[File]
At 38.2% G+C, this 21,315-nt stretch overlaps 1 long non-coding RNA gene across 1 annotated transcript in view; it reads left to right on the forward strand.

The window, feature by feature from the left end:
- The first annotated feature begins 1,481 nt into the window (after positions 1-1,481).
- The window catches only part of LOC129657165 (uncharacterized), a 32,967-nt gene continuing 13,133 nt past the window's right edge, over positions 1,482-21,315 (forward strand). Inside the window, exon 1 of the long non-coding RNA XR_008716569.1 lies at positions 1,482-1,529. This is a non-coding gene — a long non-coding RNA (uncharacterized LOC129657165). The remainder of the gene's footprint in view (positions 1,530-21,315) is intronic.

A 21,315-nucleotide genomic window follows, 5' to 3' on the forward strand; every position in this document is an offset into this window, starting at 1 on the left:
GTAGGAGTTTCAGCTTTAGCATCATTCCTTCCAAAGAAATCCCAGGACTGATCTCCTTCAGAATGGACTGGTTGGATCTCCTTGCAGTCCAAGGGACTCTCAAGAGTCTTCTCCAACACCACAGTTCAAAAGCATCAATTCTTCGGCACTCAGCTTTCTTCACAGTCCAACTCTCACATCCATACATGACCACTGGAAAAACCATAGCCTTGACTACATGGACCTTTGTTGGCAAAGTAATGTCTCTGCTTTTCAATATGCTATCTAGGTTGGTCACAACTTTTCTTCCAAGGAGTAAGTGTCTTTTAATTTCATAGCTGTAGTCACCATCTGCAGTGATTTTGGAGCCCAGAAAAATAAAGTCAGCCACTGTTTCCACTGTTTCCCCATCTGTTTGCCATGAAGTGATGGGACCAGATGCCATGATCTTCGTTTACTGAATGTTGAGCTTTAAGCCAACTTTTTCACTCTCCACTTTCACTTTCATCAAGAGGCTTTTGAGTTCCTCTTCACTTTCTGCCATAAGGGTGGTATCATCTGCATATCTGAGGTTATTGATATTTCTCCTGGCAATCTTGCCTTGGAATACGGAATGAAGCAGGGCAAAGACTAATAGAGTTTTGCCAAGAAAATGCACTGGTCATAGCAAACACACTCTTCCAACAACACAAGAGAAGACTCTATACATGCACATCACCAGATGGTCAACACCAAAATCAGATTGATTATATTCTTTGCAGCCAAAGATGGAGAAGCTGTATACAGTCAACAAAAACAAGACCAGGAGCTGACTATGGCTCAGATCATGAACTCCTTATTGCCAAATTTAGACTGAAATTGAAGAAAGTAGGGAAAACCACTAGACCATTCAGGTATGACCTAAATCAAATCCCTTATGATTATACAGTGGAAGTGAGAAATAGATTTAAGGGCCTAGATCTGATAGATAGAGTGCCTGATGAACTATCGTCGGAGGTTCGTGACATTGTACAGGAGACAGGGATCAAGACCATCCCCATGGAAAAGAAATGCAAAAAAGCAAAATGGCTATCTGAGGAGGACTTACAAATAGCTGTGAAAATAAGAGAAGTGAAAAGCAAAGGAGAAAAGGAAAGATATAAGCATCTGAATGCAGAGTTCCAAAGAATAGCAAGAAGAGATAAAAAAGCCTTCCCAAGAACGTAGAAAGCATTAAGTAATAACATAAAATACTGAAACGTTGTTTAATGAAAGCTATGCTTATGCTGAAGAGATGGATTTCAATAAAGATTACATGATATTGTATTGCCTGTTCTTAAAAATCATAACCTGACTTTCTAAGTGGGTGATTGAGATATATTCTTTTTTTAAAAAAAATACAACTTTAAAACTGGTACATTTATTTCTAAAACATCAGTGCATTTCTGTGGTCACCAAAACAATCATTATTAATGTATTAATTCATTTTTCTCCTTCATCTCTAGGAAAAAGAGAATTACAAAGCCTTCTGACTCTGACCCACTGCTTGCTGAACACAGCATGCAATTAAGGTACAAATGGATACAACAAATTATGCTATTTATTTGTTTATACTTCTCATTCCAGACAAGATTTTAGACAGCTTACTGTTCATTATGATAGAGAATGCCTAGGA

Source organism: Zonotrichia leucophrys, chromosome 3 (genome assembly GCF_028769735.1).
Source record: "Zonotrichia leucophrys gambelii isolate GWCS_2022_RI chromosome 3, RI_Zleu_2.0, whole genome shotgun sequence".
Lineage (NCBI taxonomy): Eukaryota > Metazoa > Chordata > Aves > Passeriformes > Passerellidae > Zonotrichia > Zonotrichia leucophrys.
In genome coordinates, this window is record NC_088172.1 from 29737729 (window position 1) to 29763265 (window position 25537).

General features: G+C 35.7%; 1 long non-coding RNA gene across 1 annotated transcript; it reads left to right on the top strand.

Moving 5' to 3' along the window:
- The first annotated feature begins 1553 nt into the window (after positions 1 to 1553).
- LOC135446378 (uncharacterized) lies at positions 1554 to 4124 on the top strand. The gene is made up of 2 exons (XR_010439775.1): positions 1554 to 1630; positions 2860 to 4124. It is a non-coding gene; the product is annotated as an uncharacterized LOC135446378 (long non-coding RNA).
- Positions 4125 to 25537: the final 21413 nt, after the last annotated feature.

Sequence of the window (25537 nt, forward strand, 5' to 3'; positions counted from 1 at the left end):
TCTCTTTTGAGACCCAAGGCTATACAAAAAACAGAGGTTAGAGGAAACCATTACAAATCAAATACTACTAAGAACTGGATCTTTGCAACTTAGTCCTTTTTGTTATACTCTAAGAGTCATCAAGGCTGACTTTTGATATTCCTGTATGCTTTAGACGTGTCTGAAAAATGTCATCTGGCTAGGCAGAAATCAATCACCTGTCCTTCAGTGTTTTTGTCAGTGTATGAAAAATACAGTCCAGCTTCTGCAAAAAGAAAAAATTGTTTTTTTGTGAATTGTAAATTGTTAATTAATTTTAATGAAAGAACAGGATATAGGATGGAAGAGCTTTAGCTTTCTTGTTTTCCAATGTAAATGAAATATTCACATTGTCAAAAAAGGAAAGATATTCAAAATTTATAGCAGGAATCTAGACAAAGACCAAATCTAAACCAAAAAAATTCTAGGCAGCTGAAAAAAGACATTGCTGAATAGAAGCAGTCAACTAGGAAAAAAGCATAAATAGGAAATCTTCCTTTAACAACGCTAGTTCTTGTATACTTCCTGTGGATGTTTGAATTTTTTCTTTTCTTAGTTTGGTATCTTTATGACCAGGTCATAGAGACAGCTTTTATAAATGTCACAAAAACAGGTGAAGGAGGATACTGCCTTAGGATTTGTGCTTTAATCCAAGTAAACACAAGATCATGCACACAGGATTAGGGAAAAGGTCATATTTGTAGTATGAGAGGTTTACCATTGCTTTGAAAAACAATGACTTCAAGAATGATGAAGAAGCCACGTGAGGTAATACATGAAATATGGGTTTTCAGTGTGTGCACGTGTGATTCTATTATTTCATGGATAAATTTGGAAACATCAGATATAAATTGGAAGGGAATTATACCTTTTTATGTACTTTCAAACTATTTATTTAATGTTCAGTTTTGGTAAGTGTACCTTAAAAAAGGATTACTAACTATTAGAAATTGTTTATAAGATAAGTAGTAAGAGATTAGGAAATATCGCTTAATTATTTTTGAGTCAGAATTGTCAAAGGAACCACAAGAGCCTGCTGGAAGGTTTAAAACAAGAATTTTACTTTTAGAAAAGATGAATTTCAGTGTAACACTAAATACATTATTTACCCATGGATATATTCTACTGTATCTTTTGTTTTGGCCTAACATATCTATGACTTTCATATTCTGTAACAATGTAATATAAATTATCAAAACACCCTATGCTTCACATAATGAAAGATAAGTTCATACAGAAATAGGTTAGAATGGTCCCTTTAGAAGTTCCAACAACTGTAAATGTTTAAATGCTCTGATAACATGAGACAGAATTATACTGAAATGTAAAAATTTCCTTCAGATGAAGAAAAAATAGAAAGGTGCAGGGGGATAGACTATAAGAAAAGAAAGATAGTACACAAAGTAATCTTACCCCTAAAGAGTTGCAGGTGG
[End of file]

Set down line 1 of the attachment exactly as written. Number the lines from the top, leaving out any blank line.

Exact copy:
At 38.2% G+C, this 21,315-nt stretch overlaps 1 long non-coding RNA gene across 1 annotated transcript in view; it reads left to right on the forward strand.